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Serbian PM Promises 'Justice' In 1999 Slaying Of U.S. Brothers

People pay their last respects in February 2002 to the three Bytyqi brothers -- Ylli, Agron, and Mehmet -- who were found the previous June in a grave with more than 70 other Kosovo Albanians in Serbia's Petrovo Selo.
People pay their last respects in February 2002 to the three Bytyqi brothers -- Ylli, Agron, and Mehmet -- who were found the previous June in a grave with more than 70 other Kosovo Albanians in Serbia's Petrovo Selo.

WASHINGTON -- Serbian Prime Minister Aleksandar Vucic promised to deliver "justice" in the case of three U.S. citizens whose bodies were discovered in a mass grave in eastern Serbia in 2001 after they went to Kosovo to fight alongside ethnic Albanian rebels against Belgrade’s rule.

Vucic said on June 4 that Serbia "will do its job" to bring resolution to the 1999 slaying of Albanian-American brothers Illy, Mehmet, and Agron Bytyqi, a case that has remained a sticking point in U.S.-Serbian ties as Belgrade pushes for greater integration with the West.

"We’ll deliver on that issue, not because it’s a huge bilateral issue for us and [the] U.S., or a big stumbling block in front of us, but because that would be a very just solution," Vucic said following a prepared speech in Washington.

"Don't worry, we'll resolve it, and I think that it's our job, it's our duty to do it,” Vucic said, adding that a resolution "would happen very soon or much sooner than anybody might expect."

The Bytyqi were all in their 20s when they traveled to Kosovo from New York in 1999 to join Kosovo rebels fighting the forces of then-Serbian President Slobodan Milosevic.

They were arrested after crossing an administrative border into Serbia on June 23, 1999, two weeks after hostilities in the Kosovo War had ended. They were later shot dead execution-style while in the custody of a special Serbian police unit.

Less than a year after Milosevic's ouster in October 2000, the brothers' remains were discovered in a mass grave on the site of a special-police-unit base in the village of Petrovo Selo in eastern Serbia.

No one has been convicted in connection with the slaying of the Chicago-born brothers. In 2012, a Serbian war crime court acquitted two former policemen of involvement in their deaths, citing insufficient evidence to convict.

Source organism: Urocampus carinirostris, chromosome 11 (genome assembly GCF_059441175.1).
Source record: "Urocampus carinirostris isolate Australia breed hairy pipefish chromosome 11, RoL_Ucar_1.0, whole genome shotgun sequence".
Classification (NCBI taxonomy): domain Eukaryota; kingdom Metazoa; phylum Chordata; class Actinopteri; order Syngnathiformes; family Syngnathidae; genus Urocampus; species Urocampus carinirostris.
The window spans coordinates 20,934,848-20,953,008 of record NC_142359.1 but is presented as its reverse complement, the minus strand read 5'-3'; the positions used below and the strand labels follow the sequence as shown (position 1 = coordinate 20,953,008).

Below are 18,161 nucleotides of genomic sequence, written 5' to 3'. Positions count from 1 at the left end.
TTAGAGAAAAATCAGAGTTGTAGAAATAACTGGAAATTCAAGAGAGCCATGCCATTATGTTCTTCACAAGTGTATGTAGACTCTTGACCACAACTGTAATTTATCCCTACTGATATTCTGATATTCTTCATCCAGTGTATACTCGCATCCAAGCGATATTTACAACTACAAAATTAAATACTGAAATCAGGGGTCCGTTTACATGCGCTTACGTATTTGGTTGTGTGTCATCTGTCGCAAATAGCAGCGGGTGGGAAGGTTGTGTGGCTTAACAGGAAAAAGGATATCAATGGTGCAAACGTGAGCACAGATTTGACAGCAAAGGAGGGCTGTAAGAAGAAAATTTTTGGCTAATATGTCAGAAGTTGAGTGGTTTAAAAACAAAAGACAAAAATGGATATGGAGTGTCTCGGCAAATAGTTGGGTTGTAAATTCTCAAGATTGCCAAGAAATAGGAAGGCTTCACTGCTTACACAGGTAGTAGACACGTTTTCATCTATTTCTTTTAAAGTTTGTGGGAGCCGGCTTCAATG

U.S. officials have continued to pressure Belgrade over the case, including during talks with Vucic this week that also addressed Serbia's EU aspirations and reducing its reliance on Russian gas, which the West accuses Moscow of using to exert political pressure throughout Europe.

A State Department official told RFE/RL that U.S. Deputy Secretary of State Antony Blinken "pressed for resolution of the Bytyqi brothers case" during a June 4 meeting with the Serbian prime minister.

U.S. Representative Eliot Engel of New York, the top Democrat on the U.S. House Committee on Foreign Affairs, told RFE/RL that he and Vucic discussed the case during a "very productive meeting" on June 4.

"The prime minister and I covered a wide range of shared concerns, including the murder of the three Bytyqi brothers in Serbia," Engel said in an e-mailed comment. "I look forward to seeing justice for this American family that's waited nearly two decades for closure."

Engel is a co-sponsor of a new resolution introduced in the House last week calling for those responsible for the Bytyqi brothers' deaths to be brought to justice, and for Serbian authorities' progress in the case to "remain a significant factor" in Belgrade's ties with Washington.

Fatos Bytyqi, a brother of the slain men, has accused Goran Radosavljevic, a former senior Serbian police official who served as a commander at the camp where the three men were held, of ordering their killings.

Radosavljevic, a political ally of Vucic, has denied involvement in the slayings.

Fatos Bytyqi told RFE/RL’s Balkan Service this week that the case can be solved once Vucic gives the "green light."

"Authorities in Serbia know who the murderers of my brothers are," he said.

With reporting by RFE/RL’s Balkan Service, AP, AFP, and
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    Carl Schreck

    Carl Schreck is an award-winning investigative journalist who serves as RFE/RL's enterprise editor. He has covered Russia and the former Soviet Union for more than 20 years, including a decade in Moscow. He has led investigations into corruption, cronyism, and disinformation campaigns in Russia and Central Asia, as well as on poisoning attacks against Kremlin opponents and assassinations of Iranian exiles in the West. Schreck joined RFE/RL in 2014.